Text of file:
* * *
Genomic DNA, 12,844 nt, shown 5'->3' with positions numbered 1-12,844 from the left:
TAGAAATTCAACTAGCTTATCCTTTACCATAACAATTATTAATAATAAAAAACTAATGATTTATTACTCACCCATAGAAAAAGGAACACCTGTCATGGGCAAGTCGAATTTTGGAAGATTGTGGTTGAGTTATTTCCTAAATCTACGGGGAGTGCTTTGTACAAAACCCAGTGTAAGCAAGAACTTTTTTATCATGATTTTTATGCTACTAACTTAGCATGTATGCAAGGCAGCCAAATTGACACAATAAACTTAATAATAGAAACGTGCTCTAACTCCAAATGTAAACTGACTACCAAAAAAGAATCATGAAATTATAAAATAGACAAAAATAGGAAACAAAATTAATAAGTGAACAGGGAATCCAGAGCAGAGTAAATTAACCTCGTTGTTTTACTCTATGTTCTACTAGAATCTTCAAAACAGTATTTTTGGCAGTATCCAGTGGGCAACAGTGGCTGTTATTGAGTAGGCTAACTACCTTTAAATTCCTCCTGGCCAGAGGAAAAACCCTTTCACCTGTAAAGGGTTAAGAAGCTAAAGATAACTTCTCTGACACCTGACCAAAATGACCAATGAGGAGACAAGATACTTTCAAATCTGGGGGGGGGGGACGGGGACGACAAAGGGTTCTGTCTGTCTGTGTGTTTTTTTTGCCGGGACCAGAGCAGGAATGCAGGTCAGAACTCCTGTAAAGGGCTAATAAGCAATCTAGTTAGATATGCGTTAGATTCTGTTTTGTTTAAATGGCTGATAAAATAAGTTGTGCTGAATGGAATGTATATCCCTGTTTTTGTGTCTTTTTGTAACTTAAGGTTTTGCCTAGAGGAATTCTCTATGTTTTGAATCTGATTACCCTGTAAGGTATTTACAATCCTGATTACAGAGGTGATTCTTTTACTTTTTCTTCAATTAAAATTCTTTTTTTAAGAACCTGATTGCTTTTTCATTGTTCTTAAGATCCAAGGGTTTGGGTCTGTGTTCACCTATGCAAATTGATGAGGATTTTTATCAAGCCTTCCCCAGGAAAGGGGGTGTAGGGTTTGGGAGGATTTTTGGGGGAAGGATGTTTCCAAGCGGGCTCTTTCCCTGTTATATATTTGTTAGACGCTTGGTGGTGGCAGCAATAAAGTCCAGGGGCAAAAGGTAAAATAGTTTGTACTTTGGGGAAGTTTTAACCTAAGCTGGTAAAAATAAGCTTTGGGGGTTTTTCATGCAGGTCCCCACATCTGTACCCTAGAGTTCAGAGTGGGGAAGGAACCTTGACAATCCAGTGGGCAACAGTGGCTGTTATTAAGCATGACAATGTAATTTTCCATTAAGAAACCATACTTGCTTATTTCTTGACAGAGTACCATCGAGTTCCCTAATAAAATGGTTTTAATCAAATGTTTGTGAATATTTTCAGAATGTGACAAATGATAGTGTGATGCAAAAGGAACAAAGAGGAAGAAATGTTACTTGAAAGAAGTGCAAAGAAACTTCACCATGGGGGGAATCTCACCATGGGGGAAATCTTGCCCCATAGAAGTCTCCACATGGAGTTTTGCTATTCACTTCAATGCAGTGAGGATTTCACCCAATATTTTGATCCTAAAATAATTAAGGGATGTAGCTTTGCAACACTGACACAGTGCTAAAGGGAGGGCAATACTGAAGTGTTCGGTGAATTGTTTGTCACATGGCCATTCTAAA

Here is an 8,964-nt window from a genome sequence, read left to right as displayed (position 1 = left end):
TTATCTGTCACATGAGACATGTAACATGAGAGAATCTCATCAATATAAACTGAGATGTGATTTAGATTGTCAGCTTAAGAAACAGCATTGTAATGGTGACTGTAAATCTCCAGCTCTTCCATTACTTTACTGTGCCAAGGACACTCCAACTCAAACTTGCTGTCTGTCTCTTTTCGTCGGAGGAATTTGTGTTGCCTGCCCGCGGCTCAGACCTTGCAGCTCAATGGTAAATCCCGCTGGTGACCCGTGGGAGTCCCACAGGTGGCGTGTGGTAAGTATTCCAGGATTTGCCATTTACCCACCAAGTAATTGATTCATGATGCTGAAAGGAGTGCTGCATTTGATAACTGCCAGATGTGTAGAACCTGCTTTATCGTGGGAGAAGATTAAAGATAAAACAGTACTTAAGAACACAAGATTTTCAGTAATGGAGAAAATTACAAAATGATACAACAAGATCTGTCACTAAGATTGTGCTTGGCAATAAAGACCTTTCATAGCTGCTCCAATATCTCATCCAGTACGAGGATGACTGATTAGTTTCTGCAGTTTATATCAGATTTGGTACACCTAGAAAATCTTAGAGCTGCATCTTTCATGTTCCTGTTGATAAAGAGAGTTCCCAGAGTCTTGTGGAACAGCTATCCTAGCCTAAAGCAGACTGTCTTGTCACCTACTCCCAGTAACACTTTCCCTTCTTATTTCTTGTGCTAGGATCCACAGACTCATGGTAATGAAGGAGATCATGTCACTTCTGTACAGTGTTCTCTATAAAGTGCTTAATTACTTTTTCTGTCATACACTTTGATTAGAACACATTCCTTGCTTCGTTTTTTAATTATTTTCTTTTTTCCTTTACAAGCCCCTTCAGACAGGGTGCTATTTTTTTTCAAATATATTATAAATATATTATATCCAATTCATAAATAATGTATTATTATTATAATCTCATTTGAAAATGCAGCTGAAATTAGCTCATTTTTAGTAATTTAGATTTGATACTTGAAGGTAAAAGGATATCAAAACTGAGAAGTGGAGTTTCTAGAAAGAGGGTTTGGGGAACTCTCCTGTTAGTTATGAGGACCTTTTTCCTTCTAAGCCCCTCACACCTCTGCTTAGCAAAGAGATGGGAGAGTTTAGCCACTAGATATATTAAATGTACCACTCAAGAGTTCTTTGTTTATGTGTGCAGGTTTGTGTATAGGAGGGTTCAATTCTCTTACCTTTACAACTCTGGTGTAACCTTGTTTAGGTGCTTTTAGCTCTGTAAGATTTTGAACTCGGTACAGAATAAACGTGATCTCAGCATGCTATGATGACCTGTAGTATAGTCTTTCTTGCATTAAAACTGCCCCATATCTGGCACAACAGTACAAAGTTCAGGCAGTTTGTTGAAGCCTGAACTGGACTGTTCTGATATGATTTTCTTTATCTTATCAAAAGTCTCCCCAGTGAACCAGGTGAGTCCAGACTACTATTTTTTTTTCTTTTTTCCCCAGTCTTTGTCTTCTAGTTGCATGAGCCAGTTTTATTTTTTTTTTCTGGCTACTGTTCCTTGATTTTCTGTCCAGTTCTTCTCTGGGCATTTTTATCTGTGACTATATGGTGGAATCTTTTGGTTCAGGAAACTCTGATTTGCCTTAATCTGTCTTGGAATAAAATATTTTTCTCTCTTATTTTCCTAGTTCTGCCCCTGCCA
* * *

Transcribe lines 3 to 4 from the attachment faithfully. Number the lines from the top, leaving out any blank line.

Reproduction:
Here is an 8,964-nt window from a genome sequence, read left to right as displayed (position 1 = left end):
TTATCTGTCACATGAGACATGTAACATGAGAGAATCTCATCAATATAAACTGAGATGTGATTTAGATTGTCAGCTTAAGAAACAGCATTGTAATGGTGACTGTAAATCTCCAGCTCTTCCATTACTTTACTGTGCCAAGGACACTCCAACTCAAACTTGCTGTCTGTCTCTTTTCGTCGGAGGAATTTGTGTTGCCTGCCCGCGGCTCAGACCTTGCAGCTCAATGGTAAATCCCGCTGGTGACCCGTGGGAGTCCCACAGGTGGCGTGTGGTAAGTATTCCAGGATTTGCCATTTACCCACCAAGTAATTGATTCATGATGCTGAAAGGAGTGCTGCATTTGATAACTGCCAGATGTGTAGAACCTGCTTTATCGTGGGAGAAGATTAAAGATAAAACAGTACTTAAGAACACAAGATTTTCAGTAATGGAGAAAATTACAAAATGATACAACAAGATCTGTCACTAAGATTGTGCTTGGCAATAAAGACCTTTCATAGCTGCTCCAATATCTCATCCAGTACGAGGATGACTGATTAGTTTCTGCAGTTTATATCAGATTTGGTACACCTAGAAAATCTTAGAGCTGCATCTTTCATGTTCCTGTTGATAAAGAGAGTTCCCAGAGTCTTGTGGAACAGCTATCCTAGCCTAAAGCAGACTGTCTTGTCACCTACTCCCAGTAACACTTTCCCTTCTTATTTCTTGTGCTAGGATCCACAGACTCATGGTAATGAAGGAGATCATGTCACTTCTGTACAGTGTTCTCTATAAAGTGCTTAATTACTTTTTCTGTCATACACTTTGATTAGAACACATTCCTTGCTTCGTTTTTTAATTATTTTCTTTTTTCCTTTACAAGCCCCTTCAGACAGGGTGCTATTTTTTTTCAAATATATTATAAATATATTATATCCAATTCATAAATAATGTATTATTATTATAATCTCATTTGAAAATGCAGCTGAAATTAGCTCATTTTTAGTAATTTAGATTTGATACTTGAAGGTAAAAGGATATCAAAACTGAGAAGTGGAGTTTCTAGAAAGAGGGTTTGGGGAACTCTCCTGTTAGTTATGAGGACCTTTTTCCTTCTAAGCCCCTCACACCTCTGCTTAGCAAAGAGATGGGAGAGTTTAGCCACTAGATATATTAAATGTACCACTCAAGAGTTCTTTGTTTATGTGTGCAGGTTTGTGTATAGGAGGGTTCAATTCTCTTACCTTTACAACTCTGGTGTAACCTTGTTTAGGTGCTTTTAGCTCTGTAAGATTTTGAACTCGGTACAGAATAAACGTGATCTCAGCATGCTATGATGACCTGTAGTATAGTCTTTCTTGCATTAAAACTGCCCCATATCTGGCACAACAGTACAAAGTTCAGGCAGTTTGTTGAAGCCTGAACTGGACTGTTCTGATATGATTTTCTTTATCTTATCAAAAGTCTCCCCAGTGAACCAGGTGAGTCCAGACTACTATTTTTTTTTCTTTTTTCCCCAGTCTTTGTCTTCTAGTTGCATGAGCCAGTTTTATTTTTTTTTTCTGGCTACTGTTCCTTGATTTTCTGTCCAGTTCTTCTCTGGGCATTTTTATCTGTGACTATATGGTGGAATCTTTTGGTTCAGGAAACTCTGATTTGCCTTAATCTGTCTTGGAATAAAATATTTTTCTCTCTTATTTTCCTAGTTCTGCCCCTGCCA